Top of the Nation, Bottom of the Roster

The experience of varsity athletes who don’t get as many minutes


Jesse Sindelar, Staff Reporter

For the high school athletes that take the big step to continue their sport as a varsity athlete at the collegiate level, the change of environment can be kinder on some than others. With an upgraded standard of competition, a time commitment that dominates and an established team culture to break into, the limelight of success can be a very difficult thing to achieve for many collegiate athletes.

Every team, from professional to recreational, has their superstars – the starters who play most of the game, every game. But every team also has the bench, the substitutes, the ones who also put in the hard work and time. And while they might not get rewarded with the same playing time or accolades as the starters, they are as integral a part as anyone to the team.

The Whitman varsity athletic teams are no different, and regardless of sport or gender, it is a fact of competition that not everyone will play an equal amount. For those whose minutes aren’t as frequent, it can be tough.

Photo by Henry Honzel

“It is easy to get frustrated, especially coming out of high school where most college athletes were very successful in their high school years. Being a player that doesn’t play as much, I’ve had times where I question my love for a sport that I have been playing my entire life. It is definitely tough sometimes to be a team that won and not feel like I contributed much to that win,” sophomore women’s soccer player Sarah Fix said.

However, Fix has taken these challenges head on, and adapted to her role on the team. “I view my position as one where I have to find other ways to contribute to the team…I may not be the most talented kid on the field, so I need to do other important things that don’t necessarily take talent like hustling and communicating as much as I can,” Fix continued.

A huge way many of these athletes have coped and thrived is acknowledging and embracing their duty as a member of the team.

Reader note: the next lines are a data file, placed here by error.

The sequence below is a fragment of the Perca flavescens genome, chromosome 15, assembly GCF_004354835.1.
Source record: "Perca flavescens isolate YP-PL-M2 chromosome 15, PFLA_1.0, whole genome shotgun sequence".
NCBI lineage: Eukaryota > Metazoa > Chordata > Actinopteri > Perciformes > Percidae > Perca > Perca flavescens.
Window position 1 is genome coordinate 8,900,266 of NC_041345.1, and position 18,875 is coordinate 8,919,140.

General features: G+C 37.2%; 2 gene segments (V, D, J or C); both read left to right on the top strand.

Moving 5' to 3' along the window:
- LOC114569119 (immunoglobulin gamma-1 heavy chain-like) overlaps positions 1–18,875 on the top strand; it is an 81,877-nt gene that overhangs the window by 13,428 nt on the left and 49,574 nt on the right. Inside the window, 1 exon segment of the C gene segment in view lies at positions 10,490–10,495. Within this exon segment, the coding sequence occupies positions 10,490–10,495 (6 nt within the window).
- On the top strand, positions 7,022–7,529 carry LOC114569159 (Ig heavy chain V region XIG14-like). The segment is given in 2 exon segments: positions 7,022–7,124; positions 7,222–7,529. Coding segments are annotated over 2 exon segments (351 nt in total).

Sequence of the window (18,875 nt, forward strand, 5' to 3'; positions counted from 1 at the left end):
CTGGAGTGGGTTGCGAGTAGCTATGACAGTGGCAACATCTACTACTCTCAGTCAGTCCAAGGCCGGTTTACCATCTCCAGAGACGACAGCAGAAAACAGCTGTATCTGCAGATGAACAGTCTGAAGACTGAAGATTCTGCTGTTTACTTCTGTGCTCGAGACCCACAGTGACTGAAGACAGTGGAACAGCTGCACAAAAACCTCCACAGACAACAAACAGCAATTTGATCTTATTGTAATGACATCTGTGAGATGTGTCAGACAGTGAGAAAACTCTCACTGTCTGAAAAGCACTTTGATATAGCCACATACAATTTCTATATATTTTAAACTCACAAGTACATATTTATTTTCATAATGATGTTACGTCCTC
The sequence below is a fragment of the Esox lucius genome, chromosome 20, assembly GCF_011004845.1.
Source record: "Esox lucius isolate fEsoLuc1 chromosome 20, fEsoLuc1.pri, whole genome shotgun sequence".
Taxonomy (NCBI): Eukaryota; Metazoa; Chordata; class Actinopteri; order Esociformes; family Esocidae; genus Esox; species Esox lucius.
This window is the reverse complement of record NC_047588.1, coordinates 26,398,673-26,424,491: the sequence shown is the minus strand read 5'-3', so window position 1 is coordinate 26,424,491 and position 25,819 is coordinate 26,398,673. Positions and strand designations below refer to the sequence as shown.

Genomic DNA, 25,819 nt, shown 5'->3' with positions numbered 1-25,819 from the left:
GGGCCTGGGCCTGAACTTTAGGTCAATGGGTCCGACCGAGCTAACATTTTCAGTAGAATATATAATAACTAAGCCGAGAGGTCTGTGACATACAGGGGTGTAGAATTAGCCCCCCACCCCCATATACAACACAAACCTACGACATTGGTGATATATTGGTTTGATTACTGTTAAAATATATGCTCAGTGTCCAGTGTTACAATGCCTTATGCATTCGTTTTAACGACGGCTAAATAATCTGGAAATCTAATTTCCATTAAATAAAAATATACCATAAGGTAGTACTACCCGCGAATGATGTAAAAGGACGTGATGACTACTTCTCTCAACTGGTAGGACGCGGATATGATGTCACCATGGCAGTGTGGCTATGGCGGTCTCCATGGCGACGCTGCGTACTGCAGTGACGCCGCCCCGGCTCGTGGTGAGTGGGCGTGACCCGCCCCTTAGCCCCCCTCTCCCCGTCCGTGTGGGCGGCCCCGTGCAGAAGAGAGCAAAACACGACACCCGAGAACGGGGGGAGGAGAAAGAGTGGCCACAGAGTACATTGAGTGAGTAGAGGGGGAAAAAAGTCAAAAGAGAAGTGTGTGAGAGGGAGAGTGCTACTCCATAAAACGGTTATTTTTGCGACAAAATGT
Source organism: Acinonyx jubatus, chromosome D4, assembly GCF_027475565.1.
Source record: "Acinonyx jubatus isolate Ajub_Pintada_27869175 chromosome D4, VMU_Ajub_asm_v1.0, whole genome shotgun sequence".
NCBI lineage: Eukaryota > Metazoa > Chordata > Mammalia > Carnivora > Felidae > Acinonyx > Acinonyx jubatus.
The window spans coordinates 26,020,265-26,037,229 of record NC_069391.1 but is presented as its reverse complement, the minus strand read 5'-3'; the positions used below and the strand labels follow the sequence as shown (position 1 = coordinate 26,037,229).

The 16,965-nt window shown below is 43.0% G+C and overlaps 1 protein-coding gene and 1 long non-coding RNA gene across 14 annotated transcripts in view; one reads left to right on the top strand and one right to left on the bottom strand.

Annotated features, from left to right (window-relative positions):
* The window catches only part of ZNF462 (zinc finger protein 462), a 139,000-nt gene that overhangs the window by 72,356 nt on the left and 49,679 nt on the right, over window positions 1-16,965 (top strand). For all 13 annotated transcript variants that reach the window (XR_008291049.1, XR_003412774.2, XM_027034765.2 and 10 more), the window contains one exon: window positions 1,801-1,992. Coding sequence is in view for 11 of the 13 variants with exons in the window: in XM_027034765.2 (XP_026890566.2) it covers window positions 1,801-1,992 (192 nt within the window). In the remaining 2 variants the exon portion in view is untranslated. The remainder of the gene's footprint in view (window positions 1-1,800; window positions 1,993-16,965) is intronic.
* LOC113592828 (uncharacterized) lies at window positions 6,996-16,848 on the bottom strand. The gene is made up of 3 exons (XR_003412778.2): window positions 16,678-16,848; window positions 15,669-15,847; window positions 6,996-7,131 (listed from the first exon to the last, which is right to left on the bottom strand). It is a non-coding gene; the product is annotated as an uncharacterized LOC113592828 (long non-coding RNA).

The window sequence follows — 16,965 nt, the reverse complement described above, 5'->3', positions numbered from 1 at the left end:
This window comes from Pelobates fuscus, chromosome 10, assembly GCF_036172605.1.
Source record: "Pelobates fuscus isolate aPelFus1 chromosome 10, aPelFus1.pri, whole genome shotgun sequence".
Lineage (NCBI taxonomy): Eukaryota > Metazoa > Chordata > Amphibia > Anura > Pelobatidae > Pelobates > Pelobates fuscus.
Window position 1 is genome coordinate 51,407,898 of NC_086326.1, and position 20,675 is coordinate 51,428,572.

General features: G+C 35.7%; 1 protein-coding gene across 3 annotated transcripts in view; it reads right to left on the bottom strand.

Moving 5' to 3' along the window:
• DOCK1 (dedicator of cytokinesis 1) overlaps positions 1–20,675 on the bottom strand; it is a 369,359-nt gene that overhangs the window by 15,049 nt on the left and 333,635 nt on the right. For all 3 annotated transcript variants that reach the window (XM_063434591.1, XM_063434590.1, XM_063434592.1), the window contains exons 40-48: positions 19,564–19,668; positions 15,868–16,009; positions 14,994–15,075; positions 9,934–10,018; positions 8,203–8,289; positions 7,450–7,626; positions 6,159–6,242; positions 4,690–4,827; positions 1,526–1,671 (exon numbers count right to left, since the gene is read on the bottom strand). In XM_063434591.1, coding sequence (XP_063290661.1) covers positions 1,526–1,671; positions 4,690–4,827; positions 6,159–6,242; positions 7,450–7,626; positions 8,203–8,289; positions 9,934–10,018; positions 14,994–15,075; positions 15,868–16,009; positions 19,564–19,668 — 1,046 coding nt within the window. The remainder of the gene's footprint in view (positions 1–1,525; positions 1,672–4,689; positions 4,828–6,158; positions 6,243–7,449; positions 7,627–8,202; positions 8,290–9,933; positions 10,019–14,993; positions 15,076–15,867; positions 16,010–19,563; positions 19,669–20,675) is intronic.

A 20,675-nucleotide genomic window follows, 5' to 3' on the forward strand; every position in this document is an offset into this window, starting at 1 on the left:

“A big part of this year for me was accepting my role as someone who wasn’t going to get a lot of time. I had to accept my role as the supporter for the guys in the game. That’s what being a good teammate is all about,” added Leighton Kingma, a first year on the men’s basketball team.

“At times, it can be difficult putting in a lot of my time into the sport and not getting the chance to play. But this last year, as the season progressed and as I bonded with my teammates, I would do anything I could to help the team do its best. So I would try my hardest in practice to improve personally and also push my teammates to get better,” first year men’s soccer player Jonathan Williams said.

The issue of playing time is exacerbated as the level of competition increases, and with the meteoric rise of the men’s basketball team to the Final Four, the competition level was at its peak. But while the success of the team was prioritized, those who did not play as much still shared in the success and experience.

“Although I don’t get the playing time I necessarily would like, I still share in the team’s success. It was quite a ride this year, an unforgettable experience. We had the privilege of playing in the Final Four on my 19 birthday this year. Not many people can say that,” Kingma continued.

Generally, the coaches are the ones making the tough decisions of who will play and who will not. And while those who do not play are generally on the rougher end of those decisions, their appreciation for their coaches has not diminished.

“I have always felt like my coaches are still some of my biggest fans, We’re all there to get better and push ourselves and each other and the coaches treat us all that way,” Fix said.

“You aren’t treated any different if you don’t get a lot of playing time.  [The coaches] are there for me, on and off the court, and are always good sources of support, as well as my teammates,” Kingma said.

With the intensive time commitment that a varsity sport takes, it is easy to see how frustrating it can be to invest equal time as the stars but not reap as heftily in the rewards. However, these student athletes deal with it as best they can. They put their personal preferences aside and prioritize the good of team, and while their selfless actions may not be front page news, their involvement can be just as critical as those who do get the minutes.